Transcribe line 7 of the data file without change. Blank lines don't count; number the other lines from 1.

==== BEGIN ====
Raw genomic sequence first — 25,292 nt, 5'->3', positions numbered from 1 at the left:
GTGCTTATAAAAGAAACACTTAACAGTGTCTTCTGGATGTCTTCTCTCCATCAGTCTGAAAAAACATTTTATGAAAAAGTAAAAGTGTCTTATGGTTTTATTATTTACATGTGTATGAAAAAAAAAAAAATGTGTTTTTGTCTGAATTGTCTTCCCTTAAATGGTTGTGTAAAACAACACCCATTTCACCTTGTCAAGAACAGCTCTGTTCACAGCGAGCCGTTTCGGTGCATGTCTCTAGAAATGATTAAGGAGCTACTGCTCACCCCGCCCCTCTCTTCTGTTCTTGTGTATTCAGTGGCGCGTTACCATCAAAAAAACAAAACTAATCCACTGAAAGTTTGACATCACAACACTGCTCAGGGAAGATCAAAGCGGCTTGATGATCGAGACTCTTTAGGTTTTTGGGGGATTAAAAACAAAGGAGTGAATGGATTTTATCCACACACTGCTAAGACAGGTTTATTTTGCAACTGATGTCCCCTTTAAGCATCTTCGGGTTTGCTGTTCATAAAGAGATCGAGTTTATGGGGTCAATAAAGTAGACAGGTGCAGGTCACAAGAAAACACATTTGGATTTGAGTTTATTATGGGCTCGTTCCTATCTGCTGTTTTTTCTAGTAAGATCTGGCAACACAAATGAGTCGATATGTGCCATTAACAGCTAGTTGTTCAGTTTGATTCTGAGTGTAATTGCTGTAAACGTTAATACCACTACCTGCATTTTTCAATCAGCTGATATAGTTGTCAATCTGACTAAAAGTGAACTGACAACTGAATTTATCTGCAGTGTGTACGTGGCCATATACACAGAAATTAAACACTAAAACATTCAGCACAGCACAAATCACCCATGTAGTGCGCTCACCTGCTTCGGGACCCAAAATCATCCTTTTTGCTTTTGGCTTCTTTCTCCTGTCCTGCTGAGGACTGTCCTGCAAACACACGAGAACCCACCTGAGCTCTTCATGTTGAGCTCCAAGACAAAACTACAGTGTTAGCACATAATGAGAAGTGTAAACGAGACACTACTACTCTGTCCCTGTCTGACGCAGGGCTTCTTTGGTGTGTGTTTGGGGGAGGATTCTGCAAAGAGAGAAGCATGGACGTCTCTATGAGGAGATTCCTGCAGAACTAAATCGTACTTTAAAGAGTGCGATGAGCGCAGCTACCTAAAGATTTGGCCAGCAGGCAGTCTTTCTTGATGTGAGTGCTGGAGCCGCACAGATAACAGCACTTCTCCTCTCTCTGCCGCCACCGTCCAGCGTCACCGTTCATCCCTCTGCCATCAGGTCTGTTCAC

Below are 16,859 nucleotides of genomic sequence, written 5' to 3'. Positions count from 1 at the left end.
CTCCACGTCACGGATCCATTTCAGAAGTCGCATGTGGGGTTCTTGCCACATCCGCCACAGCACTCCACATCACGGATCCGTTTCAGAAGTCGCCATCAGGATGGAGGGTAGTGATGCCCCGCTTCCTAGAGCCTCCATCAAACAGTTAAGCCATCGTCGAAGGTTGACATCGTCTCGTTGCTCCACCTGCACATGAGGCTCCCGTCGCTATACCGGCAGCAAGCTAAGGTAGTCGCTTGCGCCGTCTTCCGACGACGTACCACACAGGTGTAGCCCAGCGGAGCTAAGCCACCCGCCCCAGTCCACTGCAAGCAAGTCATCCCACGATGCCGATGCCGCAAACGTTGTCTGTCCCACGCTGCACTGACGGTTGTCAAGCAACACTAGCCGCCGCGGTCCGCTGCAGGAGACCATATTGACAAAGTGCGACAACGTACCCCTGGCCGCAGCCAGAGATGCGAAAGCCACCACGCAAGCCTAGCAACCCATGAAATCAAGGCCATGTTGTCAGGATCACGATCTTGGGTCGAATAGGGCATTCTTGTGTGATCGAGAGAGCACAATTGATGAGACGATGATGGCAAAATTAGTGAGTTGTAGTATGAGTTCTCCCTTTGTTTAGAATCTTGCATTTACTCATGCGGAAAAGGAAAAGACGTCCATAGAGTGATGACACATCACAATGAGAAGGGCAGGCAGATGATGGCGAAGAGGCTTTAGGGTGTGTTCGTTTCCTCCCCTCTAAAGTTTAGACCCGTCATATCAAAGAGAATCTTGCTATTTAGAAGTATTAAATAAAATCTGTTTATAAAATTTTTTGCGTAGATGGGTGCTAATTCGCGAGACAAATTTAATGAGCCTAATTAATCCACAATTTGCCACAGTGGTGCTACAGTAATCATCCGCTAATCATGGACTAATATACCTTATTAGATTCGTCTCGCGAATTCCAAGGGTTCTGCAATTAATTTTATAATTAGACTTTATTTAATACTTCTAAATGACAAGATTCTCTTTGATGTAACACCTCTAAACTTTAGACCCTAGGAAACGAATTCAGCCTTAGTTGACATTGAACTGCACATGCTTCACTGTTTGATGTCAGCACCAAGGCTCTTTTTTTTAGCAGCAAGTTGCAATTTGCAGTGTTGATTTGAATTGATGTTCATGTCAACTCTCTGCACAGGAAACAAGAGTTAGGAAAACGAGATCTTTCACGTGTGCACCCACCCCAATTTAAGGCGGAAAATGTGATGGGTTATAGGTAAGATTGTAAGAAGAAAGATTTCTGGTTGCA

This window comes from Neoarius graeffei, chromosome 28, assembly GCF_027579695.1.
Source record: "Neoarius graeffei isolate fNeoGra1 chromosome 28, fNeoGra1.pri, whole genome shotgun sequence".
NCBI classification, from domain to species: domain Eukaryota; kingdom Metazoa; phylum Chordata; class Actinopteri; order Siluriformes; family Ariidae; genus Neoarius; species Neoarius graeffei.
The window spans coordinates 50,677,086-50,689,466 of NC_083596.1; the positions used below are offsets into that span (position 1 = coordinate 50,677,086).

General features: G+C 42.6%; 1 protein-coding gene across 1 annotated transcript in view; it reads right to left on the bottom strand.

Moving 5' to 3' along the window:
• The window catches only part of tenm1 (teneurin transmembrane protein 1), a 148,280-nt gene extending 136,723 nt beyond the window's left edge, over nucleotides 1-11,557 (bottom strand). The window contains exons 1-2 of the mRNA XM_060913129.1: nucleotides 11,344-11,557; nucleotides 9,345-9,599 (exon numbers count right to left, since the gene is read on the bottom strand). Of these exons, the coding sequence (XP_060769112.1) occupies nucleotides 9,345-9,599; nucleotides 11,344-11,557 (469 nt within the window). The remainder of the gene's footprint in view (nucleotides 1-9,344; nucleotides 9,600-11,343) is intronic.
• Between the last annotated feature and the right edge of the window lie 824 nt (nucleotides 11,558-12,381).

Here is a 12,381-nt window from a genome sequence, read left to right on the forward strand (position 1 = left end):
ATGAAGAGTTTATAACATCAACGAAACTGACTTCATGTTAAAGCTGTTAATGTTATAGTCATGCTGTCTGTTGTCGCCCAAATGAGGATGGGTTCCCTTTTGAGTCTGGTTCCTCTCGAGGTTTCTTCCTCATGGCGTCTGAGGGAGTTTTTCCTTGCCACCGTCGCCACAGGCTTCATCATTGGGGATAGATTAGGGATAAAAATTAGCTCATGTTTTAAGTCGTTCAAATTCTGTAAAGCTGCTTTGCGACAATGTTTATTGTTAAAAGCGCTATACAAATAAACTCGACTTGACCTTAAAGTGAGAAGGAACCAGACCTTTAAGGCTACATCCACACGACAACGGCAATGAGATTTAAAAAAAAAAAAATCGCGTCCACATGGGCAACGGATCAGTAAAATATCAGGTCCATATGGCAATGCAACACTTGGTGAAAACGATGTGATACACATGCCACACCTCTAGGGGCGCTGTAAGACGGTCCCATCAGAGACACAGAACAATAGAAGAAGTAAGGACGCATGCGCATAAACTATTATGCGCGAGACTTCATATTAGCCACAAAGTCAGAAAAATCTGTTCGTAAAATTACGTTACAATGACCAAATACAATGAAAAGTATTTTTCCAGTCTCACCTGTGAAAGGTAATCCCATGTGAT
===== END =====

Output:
NCBI classification, from domain to species: domain Eukaryota; kingdom Metazoa; phylum Chordata; class Actinopteri; order Siluriformes; family Ariidae; genus Neoarius; species Neoarius graeffei.